Fifty years ago this month, the urban tramway became all but a dead letter in the United Kingdom.
While Blackpool’s distinctive seaside tramroad would soldier into the modern age, the passing of Glasgow’s once-mighty network marked the end of the last major city system in the British Isles. A full decade after London’s trams had given up the ghost, the Scottish metropolis became the final UK city to follow suit, as a quarter of a million souls reportedly turned out on 4 September 1962 to watch the final procession of Glasgow “caurs,” in one newspaper’s interpretation of the local jargon.
In a commemorative piece for BBC earlier this month, noted Glasgow tram expert Ian Stewart suggested that the “reasons for this late survival (centre) around the Corporation Transport Department building its own trams to its own design at the Coplawhill Car Works,” whilst also was “able to manufacture spare parts long after the tramway manufacturing industry had effectively disappeared.”
Still, as Stewart acknowledges, a system which still boasted more than 1,200 trams as late as 1947 “was gradually wound down from about 1953 in what proved to be a lingering death.” The life and death of that remarkable and extensive system was commemorated earlier this month with events at Crich Tramway Village in Derbyshire, England, as well as at two Scottish museums.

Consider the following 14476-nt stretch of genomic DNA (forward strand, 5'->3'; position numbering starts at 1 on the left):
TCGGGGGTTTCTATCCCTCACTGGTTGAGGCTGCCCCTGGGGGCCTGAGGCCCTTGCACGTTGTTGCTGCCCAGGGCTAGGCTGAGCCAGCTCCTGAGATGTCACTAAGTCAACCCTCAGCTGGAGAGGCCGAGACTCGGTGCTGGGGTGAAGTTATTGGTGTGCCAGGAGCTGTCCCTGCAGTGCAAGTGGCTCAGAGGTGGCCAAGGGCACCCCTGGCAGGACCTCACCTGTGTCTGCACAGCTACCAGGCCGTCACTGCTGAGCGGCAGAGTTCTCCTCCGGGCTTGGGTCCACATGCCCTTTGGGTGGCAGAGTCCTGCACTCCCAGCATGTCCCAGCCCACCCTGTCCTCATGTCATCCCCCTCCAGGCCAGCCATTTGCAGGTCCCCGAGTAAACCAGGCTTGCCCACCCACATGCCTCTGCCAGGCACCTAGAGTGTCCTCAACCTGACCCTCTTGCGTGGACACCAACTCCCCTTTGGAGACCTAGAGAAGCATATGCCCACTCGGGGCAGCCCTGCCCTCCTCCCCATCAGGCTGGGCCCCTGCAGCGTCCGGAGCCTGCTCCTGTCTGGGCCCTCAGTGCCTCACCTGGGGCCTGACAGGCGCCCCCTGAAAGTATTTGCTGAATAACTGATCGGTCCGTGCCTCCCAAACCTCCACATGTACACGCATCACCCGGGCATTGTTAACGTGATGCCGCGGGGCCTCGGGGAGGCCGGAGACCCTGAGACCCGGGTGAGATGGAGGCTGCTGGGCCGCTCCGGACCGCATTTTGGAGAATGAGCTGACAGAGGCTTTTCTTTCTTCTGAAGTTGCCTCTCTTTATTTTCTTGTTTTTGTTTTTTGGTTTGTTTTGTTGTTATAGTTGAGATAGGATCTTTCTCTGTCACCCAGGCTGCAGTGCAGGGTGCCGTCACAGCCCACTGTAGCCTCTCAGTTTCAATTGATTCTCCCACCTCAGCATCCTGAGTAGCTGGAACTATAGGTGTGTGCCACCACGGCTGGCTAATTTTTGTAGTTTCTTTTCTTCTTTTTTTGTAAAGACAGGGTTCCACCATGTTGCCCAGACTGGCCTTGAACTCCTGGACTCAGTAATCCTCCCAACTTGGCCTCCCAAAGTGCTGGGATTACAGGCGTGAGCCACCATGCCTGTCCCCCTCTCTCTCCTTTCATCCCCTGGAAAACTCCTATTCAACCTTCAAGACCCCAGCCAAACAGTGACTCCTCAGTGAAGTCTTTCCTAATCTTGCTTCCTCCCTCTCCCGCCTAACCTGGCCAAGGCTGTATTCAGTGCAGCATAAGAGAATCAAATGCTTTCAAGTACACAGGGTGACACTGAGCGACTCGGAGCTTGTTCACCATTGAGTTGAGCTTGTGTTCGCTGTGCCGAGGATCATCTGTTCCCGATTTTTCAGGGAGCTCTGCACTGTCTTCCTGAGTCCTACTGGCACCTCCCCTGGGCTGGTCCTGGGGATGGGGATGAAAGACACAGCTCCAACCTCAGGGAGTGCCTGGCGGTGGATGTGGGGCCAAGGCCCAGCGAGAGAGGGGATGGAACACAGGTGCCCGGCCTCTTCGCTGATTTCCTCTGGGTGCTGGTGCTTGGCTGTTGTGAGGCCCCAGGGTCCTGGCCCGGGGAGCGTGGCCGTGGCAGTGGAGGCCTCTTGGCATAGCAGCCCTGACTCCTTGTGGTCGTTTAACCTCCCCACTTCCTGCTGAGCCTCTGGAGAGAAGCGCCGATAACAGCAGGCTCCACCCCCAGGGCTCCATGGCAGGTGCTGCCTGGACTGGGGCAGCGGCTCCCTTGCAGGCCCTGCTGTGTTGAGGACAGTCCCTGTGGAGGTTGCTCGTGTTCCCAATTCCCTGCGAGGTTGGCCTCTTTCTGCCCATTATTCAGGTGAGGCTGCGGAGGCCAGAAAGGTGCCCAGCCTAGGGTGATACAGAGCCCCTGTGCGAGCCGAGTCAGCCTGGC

Crich turned its annual enthusiast’s day into a two-day event on the 15th and 16th to mark the anniversary. In Scotland, the Riverside Museum in Glasgow and Summerlee Museum in Coatbridge, North Lanarkshire, also held events.
Many eyes in the enthusiast world were intently trained on Crich, home to seven Glasgow vehicles that were deployed to good effect to give visitors a feel for the evolution of the city’s tramcars (specifically featuring 22, 812, 1068, 1115 and 1282), according to the museum’s website. Visitors had the opportunity to ride and photograph a sizable complement lineup the museum’s cars, including many photo opportunities with the exiled Glaswegians and a procession featuring 22, 812, 1068, and 1282.
Among the more memorable events was the unveiling on 15 September of Glasgow 1068 — née Paisley 68 — recently repainted in Glasgow Corporation livery. It emerged from the works in true Scots style, accompanied by the skirl of a piper.
Meanwhile, north of the border, The Riverside Museum put its newly-refurbished 1938 Coronation Tram back on display, whilst Summerlee — home to Scotland’s only (for the moment) operational electric tramway, also held several events.
For more on Glasgow’s tramways, see:
- BBC: “Riverside and Summerlee museums mark Glasgow last tram anniversary,” 3 Sept., 2012
- BBC: “Glasgow ‘a city that loved trams,'” 4 Sept., 2012
- Summerlee Transport Group 50th anniversary page
- YouTube film about Glasgow’s last trams